Global funds for the fight against the once dreaded polio disease have dropped by more than 50 percent in the three years to 2019. The decline however follows the cheering news that the world is near the eradication of the disease.
business a.m. has learnt that between 2016 and 2019, the Global Polio Eradication Initiative budget more than halved, from $322 million to $153 million.
“That initiative provides more than 90 percent of all funding for disease surveillance in sub-Saharan Africa, including 16 polio-funded laboratories that process clinical and environmental samples for acute flaccid paralysis surveillance (used for detecting poliomyelitis) and other vaccine-preventable diseases, such as yellow fever and measles,” said Matshidiso Moeti, World Health Organisation (WHO) regional director for Africa.
But the WHO said it will now wait up to August this year for polio report from Nigeria, noting that if no new cases of the wild polio virus are detected, then it would declare Africa polio free.
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By that token Africa would have attained the wild poliovirus eradication goal, said Moeti.
A media telebriefing by the WHO regional office for Africa, which included business a.m., was held following a global immunization experts biannual Regional Immunization Technical Advisory Group (RITAG) meeting in Brazzaville, Congo.
The immunization experts were gathered to assess current and future immunization needs in Africa, as well as review the performance index of routine immunization coverage (RIC) by African states. The experts observed that RIC in Africa has stagnated at 72 percent, thereby exposing populations to vaccine-preventable diseases and outbreaks.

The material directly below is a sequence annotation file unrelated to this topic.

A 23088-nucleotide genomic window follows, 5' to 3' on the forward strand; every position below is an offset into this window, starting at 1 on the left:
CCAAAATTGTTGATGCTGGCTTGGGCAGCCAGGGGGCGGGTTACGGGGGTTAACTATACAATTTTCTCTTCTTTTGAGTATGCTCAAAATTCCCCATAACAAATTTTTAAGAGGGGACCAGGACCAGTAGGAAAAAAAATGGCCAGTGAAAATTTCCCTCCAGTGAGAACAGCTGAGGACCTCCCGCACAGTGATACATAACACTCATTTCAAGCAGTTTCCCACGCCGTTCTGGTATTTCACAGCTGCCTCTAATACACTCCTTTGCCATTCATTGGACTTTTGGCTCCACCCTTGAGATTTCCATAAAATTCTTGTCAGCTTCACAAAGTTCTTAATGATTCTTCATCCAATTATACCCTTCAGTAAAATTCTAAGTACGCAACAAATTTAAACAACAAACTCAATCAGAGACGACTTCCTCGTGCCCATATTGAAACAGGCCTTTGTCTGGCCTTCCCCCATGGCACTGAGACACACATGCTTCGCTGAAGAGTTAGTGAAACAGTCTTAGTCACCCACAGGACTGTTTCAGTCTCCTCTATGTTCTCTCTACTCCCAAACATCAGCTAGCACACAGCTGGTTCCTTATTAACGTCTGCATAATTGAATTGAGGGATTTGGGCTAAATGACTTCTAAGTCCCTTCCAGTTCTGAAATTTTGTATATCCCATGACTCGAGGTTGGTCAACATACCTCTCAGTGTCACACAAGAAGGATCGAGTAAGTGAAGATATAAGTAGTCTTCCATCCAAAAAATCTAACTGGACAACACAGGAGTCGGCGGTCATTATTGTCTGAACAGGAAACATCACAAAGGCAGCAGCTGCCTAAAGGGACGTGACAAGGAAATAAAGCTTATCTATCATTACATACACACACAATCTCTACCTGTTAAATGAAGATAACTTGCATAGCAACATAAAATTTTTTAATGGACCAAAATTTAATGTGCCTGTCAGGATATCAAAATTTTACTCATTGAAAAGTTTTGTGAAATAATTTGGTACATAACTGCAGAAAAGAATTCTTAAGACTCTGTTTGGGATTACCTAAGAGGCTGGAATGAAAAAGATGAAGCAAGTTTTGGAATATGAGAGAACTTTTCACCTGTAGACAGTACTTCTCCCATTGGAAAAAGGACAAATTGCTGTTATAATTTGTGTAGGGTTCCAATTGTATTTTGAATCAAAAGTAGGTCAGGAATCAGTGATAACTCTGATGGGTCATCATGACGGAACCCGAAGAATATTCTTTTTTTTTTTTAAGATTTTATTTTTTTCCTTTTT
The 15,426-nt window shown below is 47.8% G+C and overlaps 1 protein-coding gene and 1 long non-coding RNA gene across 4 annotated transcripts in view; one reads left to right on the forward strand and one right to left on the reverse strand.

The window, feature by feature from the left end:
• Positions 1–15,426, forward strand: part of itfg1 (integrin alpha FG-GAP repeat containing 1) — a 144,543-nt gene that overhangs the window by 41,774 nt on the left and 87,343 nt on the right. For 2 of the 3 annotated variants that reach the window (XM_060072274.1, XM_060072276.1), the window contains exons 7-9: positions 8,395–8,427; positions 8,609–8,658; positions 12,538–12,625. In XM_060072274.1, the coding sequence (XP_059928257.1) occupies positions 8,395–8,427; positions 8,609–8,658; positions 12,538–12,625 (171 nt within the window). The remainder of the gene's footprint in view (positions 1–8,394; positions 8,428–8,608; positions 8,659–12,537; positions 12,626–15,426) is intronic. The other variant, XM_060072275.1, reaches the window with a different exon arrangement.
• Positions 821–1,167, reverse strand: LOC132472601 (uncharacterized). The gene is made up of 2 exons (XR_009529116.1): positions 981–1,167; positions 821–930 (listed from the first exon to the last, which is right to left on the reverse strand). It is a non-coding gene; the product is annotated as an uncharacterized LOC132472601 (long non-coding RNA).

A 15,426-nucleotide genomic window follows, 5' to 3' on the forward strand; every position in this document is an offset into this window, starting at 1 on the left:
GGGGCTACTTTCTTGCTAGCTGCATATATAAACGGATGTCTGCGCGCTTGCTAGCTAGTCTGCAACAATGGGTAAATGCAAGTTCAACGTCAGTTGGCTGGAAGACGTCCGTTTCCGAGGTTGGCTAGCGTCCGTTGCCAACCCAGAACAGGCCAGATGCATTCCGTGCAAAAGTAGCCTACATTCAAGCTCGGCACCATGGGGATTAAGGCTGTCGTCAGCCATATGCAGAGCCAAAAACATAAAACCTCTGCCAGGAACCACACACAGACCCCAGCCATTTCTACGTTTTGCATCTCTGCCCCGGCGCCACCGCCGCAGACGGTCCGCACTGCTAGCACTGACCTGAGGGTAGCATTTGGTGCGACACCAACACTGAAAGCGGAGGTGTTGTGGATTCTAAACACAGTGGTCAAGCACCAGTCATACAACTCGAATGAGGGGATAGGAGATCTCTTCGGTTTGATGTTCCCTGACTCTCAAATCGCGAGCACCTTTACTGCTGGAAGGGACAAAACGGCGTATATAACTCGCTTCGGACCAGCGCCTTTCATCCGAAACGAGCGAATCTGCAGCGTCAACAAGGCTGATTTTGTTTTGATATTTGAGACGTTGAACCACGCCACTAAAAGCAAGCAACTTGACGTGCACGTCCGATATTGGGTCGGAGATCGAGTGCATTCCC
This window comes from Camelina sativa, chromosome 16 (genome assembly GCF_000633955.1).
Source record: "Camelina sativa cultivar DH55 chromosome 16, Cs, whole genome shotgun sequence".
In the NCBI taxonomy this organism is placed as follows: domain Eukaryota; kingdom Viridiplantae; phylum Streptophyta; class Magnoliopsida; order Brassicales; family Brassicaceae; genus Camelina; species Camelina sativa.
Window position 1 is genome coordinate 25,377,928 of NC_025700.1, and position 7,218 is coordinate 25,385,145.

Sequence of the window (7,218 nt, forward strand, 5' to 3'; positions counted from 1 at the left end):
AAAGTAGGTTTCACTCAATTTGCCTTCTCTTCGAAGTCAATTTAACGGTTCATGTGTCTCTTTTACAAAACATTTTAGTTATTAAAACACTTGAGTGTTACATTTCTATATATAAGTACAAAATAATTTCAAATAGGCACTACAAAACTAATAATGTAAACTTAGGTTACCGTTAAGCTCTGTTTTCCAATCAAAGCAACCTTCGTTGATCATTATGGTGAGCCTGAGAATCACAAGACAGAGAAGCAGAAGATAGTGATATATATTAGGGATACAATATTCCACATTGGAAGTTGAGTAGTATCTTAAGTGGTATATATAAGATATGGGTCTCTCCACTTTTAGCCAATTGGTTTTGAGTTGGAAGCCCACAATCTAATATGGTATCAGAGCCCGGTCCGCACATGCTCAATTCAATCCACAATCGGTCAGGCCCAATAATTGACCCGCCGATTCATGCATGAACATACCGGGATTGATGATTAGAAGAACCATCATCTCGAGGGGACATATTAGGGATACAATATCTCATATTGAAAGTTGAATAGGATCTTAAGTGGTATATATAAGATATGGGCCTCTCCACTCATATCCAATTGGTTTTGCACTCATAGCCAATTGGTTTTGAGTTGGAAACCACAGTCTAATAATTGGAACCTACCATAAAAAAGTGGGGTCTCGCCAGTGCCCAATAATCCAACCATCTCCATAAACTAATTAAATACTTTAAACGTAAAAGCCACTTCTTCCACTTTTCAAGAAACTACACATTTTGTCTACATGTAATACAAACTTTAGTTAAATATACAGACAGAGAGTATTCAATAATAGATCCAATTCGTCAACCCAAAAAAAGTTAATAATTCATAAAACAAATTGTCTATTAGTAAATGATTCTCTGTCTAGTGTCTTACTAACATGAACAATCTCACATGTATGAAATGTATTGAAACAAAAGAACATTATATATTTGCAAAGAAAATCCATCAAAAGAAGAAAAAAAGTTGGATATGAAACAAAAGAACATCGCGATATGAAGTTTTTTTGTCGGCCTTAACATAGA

The health experts media telebriefing included Helen Rees, the RITAG chair, and Matshidiso Moeti, WHO regional director for Africa. They briefed some selected journalists across Africa, including business a.m.’s correspondent, in which they however, observed that Africa has made some progress in curbing diseases such as polio, which is now on the brink of eradication.
Moeti informed the teleconference participants that the last case of wild poliovirus in Africa was reported in August 2016 in Nigeria’s north-eastern state of Borno.
“If no new cases of wild poliovirus are detected in Nigeria by August 2019, Africa will attain the wild poliovirus eradication goal,” said Moeti.
On another strength, the Regional Immunization Technical Advisory Group has emphasized the need for greater government ownership of disease surveillance programmes, to ensure that the progress made in curbing vaccine-preventable diseases is not reversed.
“The fact that most sub-Saharan African countries continue to rely on external funding for immunization financing is a strong indicator of the work that remains to be done,” Richard Mihigo, programme manager for Immunization and Vaccine Development at the WHO Regional Office for Africa, said.
He said, “Governments have a central role to play to fill upcoming funding gaps, and ensure immunization programmes remain strong and vigilant.”
The WHO media telebriefing noted that at least 27 African countries have been observed to have “weak routine immunization coverage,” which evidently portends danger in sustaining the progress so far made.